health care heroes
Texas earns healthy rating as 2nd best state for nurses, Forbes says
With a global pandemic in the rearview and an aging workforce reaching retirement in larger proportions, strong healthcare is becoming increasingly crucial in the United States.
Nurses are in great demand throughout the nation and can make significant impacts in a state like Texas, which was just named the No. 2 best state for nurses in a study by Forbes Advisor.
Texas currently employs more than 231,000 nurses, the second-highest number in the country behind California's 325,620 nurses. Florida rounds out the top three with more than 197,000 nurses employed.
There are several factors to keep in mind when considering a career as a nurse, but one has been in a lot of recent discourse: the salary. The Bureau of Labor Statistics (BLS) says nurses in the U.S. earn a median salary of $81,220 per year. While healthcare company Trusted Health places a Texas nurse's annual salary at $74,540 - lower than places like Florida and California, adjusted cost of living can make Texas more attractive.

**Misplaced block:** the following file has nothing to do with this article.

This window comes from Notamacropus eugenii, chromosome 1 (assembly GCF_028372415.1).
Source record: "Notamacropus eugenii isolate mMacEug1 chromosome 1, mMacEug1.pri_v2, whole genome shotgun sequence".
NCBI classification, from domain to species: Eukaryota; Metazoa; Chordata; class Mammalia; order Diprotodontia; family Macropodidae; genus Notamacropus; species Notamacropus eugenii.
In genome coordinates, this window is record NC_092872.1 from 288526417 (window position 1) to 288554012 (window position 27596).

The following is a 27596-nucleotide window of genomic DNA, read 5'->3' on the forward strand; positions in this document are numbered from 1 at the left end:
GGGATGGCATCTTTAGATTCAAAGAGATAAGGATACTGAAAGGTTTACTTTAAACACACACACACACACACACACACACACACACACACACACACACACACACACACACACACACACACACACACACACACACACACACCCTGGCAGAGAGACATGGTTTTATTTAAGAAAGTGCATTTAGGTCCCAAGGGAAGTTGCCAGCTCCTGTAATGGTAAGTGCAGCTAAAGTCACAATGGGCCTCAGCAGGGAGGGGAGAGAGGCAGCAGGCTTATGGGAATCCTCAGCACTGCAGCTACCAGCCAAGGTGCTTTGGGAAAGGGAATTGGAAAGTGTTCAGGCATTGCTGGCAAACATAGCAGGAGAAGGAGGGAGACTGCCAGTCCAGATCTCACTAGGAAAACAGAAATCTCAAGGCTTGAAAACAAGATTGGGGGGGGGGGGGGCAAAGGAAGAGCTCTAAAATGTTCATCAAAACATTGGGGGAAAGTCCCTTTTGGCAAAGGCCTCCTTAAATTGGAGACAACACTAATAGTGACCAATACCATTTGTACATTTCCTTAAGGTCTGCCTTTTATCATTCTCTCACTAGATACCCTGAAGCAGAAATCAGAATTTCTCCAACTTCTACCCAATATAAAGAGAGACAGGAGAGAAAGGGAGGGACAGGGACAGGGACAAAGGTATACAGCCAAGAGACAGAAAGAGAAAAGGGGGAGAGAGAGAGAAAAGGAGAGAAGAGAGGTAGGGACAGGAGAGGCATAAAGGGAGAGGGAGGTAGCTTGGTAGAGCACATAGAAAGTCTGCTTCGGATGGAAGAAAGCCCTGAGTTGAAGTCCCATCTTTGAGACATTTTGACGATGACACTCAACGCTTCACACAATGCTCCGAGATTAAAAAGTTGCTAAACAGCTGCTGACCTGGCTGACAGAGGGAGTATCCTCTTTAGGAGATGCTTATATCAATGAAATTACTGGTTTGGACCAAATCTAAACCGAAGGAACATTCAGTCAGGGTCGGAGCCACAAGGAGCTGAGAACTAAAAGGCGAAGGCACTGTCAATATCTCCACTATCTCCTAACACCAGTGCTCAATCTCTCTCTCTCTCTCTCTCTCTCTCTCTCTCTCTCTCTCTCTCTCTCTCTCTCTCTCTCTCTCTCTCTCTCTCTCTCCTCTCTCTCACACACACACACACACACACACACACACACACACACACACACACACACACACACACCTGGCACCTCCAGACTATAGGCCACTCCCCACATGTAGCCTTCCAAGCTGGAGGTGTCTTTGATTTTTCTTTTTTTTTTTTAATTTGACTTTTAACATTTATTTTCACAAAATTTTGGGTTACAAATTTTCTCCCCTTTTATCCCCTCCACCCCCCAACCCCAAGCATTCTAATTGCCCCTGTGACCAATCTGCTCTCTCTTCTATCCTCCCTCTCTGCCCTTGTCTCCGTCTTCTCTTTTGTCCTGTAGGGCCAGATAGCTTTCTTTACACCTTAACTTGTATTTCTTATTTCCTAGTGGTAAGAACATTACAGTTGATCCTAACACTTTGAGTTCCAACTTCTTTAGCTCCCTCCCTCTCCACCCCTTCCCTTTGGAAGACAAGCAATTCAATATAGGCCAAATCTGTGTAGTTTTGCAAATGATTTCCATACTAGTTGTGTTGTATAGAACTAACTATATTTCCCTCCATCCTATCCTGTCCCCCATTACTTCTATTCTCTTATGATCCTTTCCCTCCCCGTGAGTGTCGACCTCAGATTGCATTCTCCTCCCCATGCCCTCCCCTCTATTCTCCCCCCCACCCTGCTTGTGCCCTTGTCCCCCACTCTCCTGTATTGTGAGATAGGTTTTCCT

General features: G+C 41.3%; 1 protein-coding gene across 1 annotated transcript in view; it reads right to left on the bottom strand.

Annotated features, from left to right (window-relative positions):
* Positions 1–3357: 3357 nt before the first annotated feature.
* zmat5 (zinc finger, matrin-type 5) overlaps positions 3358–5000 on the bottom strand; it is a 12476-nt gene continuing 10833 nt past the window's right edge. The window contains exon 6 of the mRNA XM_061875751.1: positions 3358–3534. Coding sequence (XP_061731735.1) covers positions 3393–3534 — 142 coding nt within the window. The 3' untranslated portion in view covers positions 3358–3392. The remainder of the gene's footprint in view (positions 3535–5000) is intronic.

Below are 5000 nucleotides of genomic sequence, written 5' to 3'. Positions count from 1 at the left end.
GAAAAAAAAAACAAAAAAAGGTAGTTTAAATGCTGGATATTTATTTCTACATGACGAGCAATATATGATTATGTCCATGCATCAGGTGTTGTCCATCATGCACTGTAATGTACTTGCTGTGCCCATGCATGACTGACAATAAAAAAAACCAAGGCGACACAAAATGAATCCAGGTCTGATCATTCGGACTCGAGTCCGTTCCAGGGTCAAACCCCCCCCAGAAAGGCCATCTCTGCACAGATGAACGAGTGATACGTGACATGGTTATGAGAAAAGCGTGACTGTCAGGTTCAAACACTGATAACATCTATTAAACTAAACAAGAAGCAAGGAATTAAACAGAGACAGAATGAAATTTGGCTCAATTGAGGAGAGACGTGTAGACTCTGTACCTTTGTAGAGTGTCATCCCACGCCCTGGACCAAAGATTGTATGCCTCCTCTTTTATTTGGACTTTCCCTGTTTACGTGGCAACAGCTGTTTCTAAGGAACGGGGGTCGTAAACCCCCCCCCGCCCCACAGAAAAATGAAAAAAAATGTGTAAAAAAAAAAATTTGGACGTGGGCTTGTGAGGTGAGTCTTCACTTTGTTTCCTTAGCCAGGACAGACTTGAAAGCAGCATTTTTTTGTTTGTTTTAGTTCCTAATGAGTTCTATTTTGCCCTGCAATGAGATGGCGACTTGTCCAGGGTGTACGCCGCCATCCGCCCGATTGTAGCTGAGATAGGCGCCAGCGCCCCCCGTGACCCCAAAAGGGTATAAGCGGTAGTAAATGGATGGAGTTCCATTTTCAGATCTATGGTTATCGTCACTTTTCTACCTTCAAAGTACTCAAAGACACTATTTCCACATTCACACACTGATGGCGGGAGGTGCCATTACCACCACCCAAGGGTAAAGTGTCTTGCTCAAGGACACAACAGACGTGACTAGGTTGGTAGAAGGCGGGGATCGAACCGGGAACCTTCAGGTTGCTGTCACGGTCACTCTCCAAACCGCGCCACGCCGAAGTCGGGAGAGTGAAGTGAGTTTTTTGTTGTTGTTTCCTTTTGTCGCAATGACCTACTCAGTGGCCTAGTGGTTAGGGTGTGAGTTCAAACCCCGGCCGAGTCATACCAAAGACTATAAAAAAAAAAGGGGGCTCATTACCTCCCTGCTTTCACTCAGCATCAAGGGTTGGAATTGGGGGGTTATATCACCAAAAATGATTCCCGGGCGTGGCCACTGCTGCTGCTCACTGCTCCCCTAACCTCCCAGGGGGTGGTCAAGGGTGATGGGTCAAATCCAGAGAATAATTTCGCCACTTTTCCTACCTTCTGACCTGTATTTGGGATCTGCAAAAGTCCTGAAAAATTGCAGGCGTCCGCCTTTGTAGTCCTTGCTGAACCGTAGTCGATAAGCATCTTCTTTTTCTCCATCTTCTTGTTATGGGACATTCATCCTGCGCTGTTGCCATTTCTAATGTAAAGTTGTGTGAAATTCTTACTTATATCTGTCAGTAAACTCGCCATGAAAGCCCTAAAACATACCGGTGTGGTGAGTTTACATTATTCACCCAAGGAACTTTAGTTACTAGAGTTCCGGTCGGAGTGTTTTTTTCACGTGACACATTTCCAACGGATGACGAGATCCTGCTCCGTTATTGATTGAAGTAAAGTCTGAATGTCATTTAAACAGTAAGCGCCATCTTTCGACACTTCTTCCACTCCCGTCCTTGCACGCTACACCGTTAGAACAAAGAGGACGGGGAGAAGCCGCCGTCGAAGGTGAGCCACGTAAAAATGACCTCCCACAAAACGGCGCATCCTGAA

"Salary is a significant factor in any professional’s career decisions, but it’s not the only one to weigh when deciding where to work," the report's author wrote. "You should also consider job availability, economic demand, and licensing processes before settling on a place to grow your career."
Regarding job availability, Projections Central estimates there will be a demand for more than 16,000 nursing positions in Texas between 2020 and 2030 - the second-best job outlook in the U.S.
Texas is also part of the Nurse Licensure Compact (NLC), which can help nurses transfer their licenses from other states.
"NLC members grant RNs multi-state licenses, which allow them to practice in any NLC-participating state without jumping through the hoops of meeting a new state’s specific licensing guidelines," the report says. "NLC nurses can offer their skills to another compact state in the event of a crisis and provide telehealth services across compact states."
The full report can be found on forbes.com.
This article originally ran on CultureMap.